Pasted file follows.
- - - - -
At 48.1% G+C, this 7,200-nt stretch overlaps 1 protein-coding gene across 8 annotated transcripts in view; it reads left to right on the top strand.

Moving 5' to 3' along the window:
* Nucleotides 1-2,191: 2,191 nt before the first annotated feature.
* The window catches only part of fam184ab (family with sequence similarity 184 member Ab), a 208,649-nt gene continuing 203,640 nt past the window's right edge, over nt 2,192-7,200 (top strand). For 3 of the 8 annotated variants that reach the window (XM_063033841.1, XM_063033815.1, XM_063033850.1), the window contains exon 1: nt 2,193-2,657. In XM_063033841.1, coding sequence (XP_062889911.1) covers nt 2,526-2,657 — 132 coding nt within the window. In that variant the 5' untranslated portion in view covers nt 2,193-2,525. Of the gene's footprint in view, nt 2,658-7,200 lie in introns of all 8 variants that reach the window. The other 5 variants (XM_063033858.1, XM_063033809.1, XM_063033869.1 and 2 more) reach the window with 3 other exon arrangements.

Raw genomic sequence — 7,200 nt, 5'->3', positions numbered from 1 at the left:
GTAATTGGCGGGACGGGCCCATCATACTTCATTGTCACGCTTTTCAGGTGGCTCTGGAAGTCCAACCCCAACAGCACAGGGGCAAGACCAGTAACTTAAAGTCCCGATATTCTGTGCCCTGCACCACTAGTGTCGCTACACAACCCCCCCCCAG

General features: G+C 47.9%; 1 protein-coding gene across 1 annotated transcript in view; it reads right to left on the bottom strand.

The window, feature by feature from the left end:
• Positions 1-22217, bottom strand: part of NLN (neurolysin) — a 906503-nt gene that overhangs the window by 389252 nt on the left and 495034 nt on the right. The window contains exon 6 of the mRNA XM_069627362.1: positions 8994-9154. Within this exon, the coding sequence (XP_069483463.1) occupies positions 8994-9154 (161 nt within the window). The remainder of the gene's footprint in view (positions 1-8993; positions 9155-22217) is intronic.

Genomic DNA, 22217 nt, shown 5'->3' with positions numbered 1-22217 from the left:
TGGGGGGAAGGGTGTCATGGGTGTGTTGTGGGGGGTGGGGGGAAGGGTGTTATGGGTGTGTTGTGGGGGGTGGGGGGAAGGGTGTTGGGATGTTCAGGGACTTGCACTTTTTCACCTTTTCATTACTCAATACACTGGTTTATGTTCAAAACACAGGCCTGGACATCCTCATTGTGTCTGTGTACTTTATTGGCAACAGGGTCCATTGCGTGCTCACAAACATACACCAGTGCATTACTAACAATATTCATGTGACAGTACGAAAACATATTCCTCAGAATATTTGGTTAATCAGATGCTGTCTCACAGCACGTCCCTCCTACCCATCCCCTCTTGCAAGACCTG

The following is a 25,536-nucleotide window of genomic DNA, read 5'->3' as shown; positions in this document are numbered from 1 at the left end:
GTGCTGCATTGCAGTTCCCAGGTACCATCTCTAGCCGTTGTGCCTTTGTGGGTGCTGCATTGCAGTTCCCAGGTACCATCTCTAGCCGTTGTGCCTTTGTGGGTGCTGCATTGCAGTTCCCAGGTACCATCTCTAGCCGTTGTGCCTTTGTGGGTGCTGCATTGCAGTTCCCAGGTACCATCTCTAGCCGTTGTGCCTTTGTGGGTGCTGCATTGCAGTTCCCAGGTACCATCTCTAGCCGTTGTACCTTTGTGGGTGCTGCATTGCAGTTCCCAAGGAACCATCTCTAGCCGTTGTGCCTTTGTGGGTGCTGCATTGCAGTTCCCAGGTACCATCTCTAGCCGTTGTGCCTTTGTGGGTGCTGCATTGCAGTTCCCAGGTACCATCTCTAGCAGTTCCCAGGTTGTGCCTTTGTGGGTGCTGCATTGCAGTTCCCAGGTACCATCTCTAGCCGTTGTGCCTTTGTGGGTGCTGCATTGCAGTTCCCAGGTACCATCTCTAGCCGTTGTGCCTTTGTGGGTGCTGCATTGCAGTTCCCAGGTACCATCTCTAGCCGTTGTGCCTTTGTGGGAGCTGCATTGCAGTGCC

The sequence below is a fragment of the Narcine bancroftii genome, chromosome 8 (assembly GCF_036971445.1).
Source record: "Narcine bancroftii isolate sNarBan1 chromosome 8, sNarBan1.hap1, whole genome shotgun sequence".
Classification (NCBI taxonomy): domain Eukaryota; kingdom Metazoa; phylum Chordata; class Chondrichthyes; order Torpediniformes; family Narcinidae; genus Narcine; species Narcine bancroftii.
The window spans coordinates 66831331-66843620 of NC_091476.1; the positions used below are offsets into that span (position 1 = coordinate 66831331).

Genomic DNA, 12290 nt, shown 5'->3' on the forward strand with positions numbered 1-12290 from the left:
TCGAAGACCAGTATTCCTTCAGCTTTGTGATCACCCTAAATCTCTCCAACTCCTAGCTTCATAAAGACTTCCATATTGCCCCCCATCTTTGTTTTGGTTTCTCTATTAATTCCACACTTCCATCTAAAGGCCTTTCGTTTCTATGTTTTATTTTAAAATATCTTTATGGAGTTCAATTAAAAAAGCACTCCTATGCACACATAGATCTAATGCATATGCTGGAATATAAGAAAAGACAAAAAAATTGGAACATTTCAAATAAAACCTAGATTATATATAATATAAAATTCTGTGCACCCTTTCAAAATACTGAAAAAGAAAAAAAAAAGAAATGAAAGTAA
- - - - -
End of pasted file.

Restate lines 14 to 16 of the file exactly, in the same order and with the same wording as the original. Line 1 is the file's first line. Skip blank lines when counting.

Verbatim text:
The sequence below is a fragment of the Narcine bancroftii genome, chromosome 8 (assembly GCF_036971445.1).
Source record: "Narcine bancroftii isolate sNarBan1 chromosome 8, sNarBan1.hap1, whole genome shotgun sequence".
Classification (NCBI taxonomy): domain Eukaryota; kingdom Metazoa; phylum Chordata; class Chondrichthyes; order Torpediniformes; family Narcinidae; genus Narcine; species Narcine bancroftii.